Now I could finally sew the hem. I wanted to reduce bulk at the waist so I overlocked the hem and folded it up once before sewing it in place by hand. In hindsight, I wish I had folded back the facing and sewn it in place to enclose the hem once I folded it up but this method worked just fine and I knew I was going to make another top using the same pattern where I could try out the other method. Before calling this top finished, I also had to reduce the facing along the back neckline edge and edge which lay next to the armhole as it was too wide and sat just in line with the armhole edge. With that done, I called it done, for now.
As I had already used the pattern once, you would think it would have been a breeze to make the stripey version; however, as I was adding sleeves this time, it came with all of its own fit issues. Nevertheless, I did learn a lot from my previous attempt and cut out a size 16, which has a 34″ bust, and shortened the pattern by 6cm from the start. I also narrowed the facing by 1/2″ so that it wouldn’t intefere with the shoulder seam as it had on the orange top. As I was dealing with scrap material from a previous project, I also had to cut the back as two separate pieces and the facing in two pieces on one side. I overlocked the centre back edges of the back pieces and sewed them together.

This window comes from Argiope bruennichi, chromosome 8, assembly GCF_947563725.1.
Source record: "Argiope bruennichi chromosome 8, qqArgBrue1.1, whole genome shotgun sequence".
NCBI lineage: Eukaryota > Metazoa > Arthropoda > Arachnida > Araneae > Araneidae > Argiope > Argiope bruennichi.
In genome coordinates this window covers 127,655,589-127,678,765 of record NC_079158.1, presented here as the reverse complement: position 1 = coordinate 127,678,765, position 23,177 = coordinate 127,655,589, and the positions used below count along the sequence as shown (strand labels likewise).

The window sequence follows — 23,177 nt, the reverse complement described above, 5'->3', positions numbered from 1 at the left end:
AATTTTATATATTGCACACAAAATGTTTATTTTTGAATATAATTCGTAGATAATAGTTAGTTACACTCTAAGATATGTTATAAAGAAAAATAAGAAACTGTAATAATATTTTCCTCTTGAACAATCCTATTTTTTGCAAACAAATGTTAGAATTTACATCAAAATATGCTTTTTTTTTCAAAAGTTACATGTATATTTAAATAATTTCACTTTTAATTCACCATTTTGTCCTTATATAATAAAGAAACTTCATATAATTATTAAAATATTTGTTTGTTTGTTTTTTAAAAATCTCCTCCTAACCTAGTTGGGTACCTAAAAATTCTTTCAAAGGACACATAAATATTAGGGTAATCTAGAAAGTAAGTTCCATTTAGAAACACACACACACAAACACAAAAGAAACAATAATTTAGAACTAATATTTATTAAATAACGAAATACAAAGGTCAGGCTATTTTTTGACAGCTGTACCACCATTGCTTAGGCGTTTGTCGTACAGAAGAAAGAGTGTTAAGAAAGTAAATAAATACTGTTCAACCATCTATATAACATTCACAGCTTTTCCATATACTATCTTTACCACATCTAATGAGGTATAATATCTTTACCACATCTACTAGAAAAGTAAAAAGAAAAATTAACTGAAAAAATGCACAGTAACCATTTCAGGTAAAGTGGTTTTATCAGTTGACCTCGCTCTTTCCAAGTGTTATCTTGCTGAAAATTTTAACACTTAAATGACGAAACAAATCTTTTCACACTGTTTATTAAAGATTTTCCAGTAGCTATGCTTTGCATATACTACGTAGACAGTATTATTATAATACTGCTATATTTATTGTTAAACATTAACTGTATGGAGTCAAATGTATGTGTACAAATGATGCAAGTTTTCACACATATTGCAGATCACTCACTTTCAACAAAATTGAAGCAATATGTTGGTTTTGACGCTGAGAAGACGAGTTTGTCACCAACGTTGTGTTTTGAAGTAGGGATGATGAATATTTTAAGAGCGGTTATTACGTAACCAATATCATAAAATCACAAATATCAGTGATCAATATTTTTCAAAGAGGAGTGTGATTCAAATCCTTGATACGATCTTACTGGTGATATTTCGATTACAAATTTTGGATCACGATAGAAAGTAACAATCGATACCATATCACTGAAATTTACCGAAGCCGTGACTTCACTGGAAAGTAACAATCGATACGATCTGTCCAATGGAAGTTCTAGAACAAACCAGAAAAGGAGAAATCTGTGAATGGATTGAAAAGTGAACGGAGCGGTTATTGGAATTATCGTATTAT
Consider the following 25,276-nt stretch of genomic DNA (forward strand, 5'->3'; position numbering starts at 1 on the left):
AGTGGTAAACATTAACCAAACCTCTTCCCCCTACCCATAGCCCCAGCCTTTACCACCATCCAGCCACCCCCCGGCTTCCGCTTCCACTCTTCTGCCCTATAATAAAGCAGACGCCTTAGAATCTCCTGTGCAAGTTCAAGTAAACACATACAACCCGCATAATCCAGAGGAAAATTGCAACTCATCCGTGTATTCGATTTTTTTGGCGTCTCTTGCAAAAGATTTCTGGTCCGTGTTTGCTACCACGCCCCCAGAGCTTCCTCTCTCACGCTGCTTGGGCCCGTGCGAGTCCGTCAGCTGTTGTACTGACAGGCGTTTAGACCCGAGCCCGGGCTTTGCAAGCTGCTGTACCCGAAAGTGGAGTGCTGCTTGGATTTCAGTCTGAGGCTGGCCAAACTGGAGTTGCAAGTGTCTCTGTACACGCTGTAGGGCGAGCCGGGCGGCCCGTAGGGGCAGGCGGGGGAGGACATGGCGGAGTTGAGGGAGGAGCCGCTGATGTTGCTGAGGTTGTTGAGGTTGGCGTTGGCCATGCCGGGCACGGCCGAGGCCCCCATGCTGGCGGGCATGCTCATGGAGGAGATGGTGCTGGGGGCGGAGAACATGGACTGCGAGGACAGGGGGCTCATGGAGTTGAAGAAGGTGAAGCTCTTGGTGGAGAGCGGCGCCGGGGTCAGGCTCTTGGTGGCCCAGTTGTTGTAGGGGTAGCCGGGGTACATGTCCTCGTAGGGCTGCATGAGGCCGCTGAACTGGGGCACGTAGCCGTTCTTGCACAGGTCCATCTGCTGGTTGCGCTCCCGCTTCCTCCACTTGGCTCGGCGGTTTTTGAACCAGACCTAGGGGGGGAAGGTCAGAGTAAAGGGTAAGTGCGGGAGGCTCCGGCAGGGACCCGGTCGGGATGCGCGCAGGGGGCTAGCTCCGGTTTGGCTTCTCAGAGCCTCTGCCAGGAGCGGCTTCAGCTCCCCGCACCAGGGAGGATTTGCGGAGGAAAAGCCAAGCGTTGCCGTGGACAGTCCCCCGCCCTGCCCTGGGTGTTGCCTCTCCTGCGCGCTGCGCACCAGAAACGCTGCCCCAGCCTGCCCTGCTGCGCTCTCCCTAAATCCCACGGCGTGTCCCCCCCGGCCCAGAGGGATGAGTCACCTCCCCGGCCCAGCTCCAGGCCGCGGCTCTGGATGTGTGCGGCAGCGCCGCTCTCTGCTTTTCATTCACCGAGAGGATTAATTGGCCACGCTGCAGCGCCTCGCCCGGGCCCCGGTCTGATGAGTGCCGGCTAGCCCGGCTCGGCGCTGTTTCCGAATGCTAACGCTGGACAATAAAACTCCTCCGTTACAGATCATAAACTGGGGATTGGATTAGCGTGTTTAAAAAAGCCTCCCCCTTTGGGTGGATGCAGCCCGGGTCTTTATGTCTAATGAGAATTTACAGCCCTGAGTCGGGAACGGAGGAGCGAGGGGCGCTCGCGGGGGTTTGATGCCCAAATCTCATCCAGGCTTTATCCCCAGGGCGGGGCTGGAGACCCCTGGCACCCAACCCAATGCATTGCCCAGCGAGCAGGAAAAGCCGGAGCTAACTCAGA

I got started sewing the tucks, darts, and shoulder and side seams – I didn’d adjust these from the start as I had cut the pattern down by a couple of sizes. However, when I tried it on, I found that I still had to reduce the side seamd by about 1/2″, grading into the waist.
As I had to adjust the width of the shoulder on the orange version, I wanted to test the sleeve insertion before sewing it in properly. I basted in one sleeve and tried it on. The sleeve sat way too far off my shoulder so I cut back the top of the armhole by 1″.
With that fit issue sorted, I gather up both the sleeves and set them in properly, overlocking the seam to finish it neatly.